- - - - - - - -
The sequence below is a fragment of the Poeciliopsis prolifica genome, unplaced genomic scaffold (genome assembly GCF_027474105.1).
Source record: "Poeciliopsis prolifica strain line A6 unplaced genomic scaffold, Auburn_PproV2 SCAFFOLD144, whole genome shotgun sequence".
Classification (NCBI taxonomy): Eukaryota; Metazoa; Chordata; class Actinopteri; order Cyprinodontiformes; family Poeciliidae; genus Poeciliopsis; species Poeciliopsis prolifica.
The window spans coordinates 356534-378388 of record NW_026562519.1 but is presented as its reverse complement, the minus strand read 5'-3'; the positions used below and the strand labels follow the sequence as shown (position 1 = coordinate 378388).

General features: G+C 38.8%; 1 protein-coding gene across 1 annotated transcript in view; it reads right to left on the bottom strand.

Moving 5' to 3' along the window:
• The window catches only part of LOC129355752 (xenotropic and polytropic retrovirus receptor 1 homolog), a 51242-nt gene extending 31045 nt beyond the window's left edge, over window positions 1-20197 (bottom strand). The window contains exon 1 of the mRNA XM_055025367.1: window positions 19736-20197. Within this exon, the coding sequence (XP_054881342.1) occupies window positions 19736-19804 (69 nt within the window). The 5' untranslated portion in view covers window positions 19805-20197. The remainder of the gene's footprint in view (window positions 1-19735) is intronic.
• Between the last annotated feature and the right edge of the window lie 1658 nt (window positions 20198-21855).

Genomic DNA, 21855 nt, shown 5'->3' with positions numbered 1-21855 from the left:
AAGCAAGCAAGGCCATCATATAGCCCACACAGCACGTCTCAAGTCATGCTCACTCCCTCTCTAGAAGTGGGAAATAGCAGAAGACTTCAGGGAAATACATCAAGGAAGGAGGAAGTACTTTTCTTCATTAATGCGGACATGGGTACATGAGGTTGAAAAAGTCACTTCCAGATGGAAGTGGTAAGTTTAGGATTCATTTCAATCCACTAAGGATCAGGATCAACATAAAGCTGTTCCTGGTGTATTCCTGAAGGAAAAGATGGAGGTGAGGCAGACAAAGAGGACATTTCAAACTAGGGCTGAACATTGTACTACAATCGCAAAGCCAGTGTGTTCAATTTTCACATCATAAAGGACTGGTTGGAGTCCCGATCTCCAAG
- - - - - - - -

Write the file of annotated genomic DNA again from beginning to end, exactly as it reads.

The sequence below is a fragment of the Poeciliopsis prolifica genome, unplaced genomic scaffold (genome assembly GCF_027474105.1).
Source record: "Poeciliopsis prolifica strain line A6 unplaced genomic scaffold, Auburn_PproV2 SCAFFOLD144, whole genome shotgun sequence".
Classification (NCBI taxonomy): Eukaryota; Metazoa; Chordata; class Actinopteri; order Cyprinodontiformes; family Poeciliidae; genus Poeciliopsis; species Poeciliopsis prolifica.
The window spans coordinates 356534-378388 of record NW_026562519.1 but is presented as its reverse complement, the minus strand read 5'-3'; the positions used below and the strand labels follow the sequence as shown (position 1 = coordinate 378388).

General features: G+C 38.8%; 1 protein-coding gene across 1 annotated transcript in view; it reads right to left on the bottom strand.

Moving 5' to 3' along the window:
• The window catches only part of LOC129355752 (xenotropic and polytropic retrovirus receptor 1 homolog), a 51242-nt gene extending 31045 nt beyond the window's left edge, over window positions 1-20197 (bottom strand). The window contains exon 1 of the mRNA XM_055025367.1: window positions 19736-20197. Within this exon, the coding sequence (XP_054881342.1) occupies window positions 19736-19804 (69 nt within the window). The 5' untranslated portion in view covers window positions 19805-20197. The remainder of the gene's footprint in view (window positions 1-19735) is intronic.
• Between the last annotated feature and the right edge of the window lie 1658 nt (window positions 20198-21855).

Genomic DNA, 21855 nt, shown 5'->3' with positions numbered 1-21855 from the left:
AAGCAAGCAAGGCCATCATATAGCCCACACAGCACGTCTCAAGTCATGCTCACTCCCTCTCTAGAAGTGGGAAATAGCAGAAGACTTCAGGGAAATACATCAAGGAAGGAGGAAGTACTTTTCTTCATTAATGCGGACATGGGTACATGAGGTTGAAAAAGTCACTTCCAGATGGAAGTGGTAAGTTTAGGATTCATTTCAATCCACTAAGGATCAGGATCAACATAAAGCTGTTCCTGGTGTATTCCTGAAGGAAAAGATGGAGGTGAGGCAGACAAAGAGGACATTTCAAACTAGGGCTGAACATTGTACTACAATCGCAAAGCCAGTGTGTTCAATTTTCACATCATAAAGGACTGGTTGGAGTCCCGATCTCCAAG